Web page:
In English, we often use the expression “comparing apples to apples” to mean we are making a fair comparison between similar things. On the other hand, if we are “comparing apples to oranges” then we mean the opposite.
Sometimes, despite our best efforts, our lab measurements may yield an instance of “apples to bruised apples”. In this month’s post, I will provide a relatively common example in The Case of the Discrepant Scope Measurements.
The original case
Years ago, I was supporting an oscillator customer and we were having correlation issues, i.e. his measurements versus mine. His period jitter measurements were just not making any sense compared to the spec and to the part’s typical performance.
I knew enough to make sure that we had similar boards, cables, terminations, test equipment, and were at least attempting the same measurements. We even had very similar oscilloscopes. I was starting to wonder if there really could be something amiss with his device when I asked him to send me a scope shot of his waveform. Bingo! His waveform was a fraction of the size of mine and I knew that was most likely the source of the discrepancy.
Example Lab Measurements
To illustrate the issue I took a nominal 2.5V LVDS 100 MHz output clock and measured it with a good quality 1 GHz DSO or Digital Storage Oscilloscope that supports measurements statistics (the higher bandwidth scopes were all tied up and 1 GHz is sufficient here.) I took each measurement a little over 10K times, varying only the vertical scale, and tabulated the key results below. Note that I record the measurements below in decreasing vertical scale. The smaller the vertical scale, the larger the displayed waveform.
The most notable observation is that the standard deviation of all of the measurements decreased with vertical scale. The smaller the vertical scale, and the larger the displayed waveform, the more accurate the measurements.
One Man’s Noise is Another Man’s Signal …
I am particularly interested in the period jitter, which is the standard deviation of the period measurements. If we plot period jitter versus vertical scale from the table values we obtain the following linear plot.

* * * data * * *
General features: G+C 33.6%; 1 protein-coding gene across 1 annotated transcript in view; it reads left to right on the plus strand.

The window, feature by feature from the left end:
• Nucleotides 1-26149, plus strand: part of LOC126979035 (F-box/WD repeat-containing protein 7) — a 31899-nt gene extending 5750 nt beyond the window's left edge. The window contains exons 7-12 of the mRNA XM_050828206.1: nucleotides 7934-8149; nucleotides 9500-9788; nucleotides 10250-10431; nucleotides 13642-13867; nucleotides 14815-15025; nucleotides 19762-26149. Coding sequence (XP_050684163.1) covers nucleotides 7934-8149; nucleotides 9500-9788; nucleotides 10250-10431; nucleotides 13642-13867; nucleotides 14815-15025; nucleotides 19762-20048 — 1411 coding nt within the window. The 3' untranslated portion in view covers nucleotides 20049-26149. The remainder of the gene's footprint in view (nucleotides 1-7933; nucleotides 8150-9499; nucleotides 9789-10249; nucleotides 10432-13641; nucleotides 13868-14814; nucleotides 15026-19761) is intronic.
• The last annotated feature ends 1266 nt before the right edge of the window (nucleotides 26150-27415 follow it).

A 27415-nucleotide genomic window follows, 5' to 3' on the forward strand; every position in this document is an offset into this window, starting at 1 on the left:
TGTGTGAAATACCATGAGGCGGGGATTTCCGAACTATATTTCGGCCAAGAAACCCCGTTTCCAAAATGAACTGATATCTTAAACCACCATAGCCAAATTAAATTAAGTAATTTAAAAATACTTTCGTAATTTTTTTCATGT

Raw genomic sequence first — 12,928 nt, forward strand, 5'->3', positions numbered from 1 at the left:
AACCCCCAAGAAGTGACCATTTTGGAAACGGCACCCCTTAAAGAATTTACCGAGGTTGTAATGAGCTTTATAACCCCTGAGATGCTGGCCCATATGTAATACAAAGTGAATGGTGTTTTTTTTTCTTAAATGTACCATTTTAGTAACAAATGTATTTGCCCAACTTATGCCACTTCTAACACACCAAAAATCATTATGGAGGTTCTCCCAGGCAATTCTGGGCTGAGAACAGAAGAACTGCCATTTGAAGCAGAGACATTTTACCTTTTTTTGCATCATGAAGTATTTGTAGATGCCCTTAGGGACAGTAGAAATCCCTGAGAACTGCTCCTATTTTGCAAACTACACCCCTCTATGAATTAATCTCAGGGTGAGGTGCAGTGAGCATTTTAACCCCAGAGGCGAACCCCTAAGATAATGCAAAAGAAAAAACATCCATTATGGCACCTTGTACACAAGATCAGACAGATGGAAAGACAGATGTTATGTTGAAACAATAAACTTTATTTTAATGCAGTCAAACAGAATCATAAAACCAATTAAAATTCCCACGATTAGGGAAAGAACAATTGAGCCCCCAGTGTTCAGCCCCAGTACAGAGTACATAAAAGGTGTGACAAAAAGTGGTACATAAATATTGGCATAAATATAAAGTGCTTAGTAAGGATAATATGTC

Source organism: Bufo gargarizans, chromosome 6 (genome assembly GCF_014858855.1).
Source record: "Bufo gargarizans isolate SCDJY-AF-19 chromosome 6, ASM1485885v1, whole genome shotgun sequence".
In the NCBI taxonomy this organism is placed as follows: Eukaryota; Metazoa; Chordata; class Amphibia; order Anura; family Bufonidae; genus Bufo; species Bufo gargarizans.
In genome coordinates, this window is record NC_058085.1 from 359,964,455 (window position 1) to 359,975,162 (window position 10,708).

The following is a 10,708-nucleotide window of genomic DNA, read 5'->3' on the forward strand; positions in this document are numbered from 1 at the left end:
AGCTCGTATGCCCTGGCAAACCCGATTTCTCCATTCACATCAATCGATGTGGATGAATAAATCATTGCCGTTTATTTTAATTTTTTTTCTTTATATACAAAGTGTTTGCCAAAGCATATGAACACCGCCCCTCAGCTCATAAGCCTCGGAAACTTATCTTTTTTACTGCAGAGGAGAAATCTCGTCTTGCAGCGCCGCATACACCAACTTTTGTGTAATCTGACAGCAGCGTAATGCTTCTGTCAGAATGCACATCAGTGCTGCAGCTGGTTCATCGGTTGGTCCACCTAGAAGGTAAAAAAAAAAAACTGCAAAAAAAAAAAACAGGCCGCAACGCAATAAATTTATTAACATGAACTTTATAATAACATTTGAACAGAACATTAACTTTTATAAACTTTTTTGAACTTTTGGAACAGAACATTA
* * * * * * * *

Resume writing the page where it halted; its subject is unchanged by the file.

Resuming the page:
The measured period jitter versus the scales sampled appears linear. Further, there was no deflection at the smaller values suggesting we were not approaching a measurement “floor”.
Before discussing why the measurements turned out the way they did, let us briefly review the screen caps for each scale selection and why we might use them.
The 250 mV/div selection
This is the smallest displayed waveform selection of the three instances. You run in to this type of scaling when attempting to measure several waveforms simultaneously, for example when comparing relative clock skew. The standard deviation of the period measurements, i.e. the period jitter, was 7.5 ps.
The 100 mV/div selection
This is the most common selection as it is the default or auto scale selection for this particular scope when measuring a single waveform. The period jitter dropped by more than half to 3.2 ps. Great for browsing but as it turns out, still not optimum.
The 55 mV/div selection
This final selection maximizes the displayed waveform on the scope without clipping. The period jitter dropped to about 2 ps.
I purposely did not make any sampling or time scale changes in these measurements in order to eliminate that aspect as a variable. The only change is in vertical scaling which impacts voltage noise. Voltage noise translates to timing noise via slew rate, i.e. the ratio of delta voltage over delta time, as illustrated in the exaggerated figure below. The blue Gaussian curves are intended to suggest normal noise distributions about the decision threshold.
The DSO is a digital scope with a sampling ADC in the front end of the signal chain. The voltage noise will therefore be due to the DUT and the DSO’s ADC quantization noise. This particular scope’s ADC is nominally 8 bits. (The actual ENOB or Effective Number Of Bits may be lower but the principle is the same.)
An 8-bit ADC has 256 unique codes or quantization levels. Therefore, we can compare the nominal quantization levels as follows. There is a significant reduction in quantization noise as we decrease vertical scaling.
The ADC’s 8 bits are employed across the entire vertical display of the oscilloscope so anything less will use fewer bits and result in more quantization noise. This in turn yields more timing uncertainty. It is for this reason that oscilloscope manufacturers often recommend that users maximize the waveform on the screen for most accurate measurements. Doing so without clipping the waveform is the most conservative approach but check with your particular scope vendor.
I hope you have enjoyed this Timing 101 article. Comparing digital scope measurements, which don’t have similar vertical resolution, can result in comparing “apples to bruised apples”.
As always, if you have topic suggestions, or there are questions you would like answered, appropriate for this blog, please send them to email@example.com with the words Timing 101 in the subject line. I will give them consideration and see if I can fit them in. Thanks for reading. Keep calm and clock on.
Below are the other Timing 101 articles: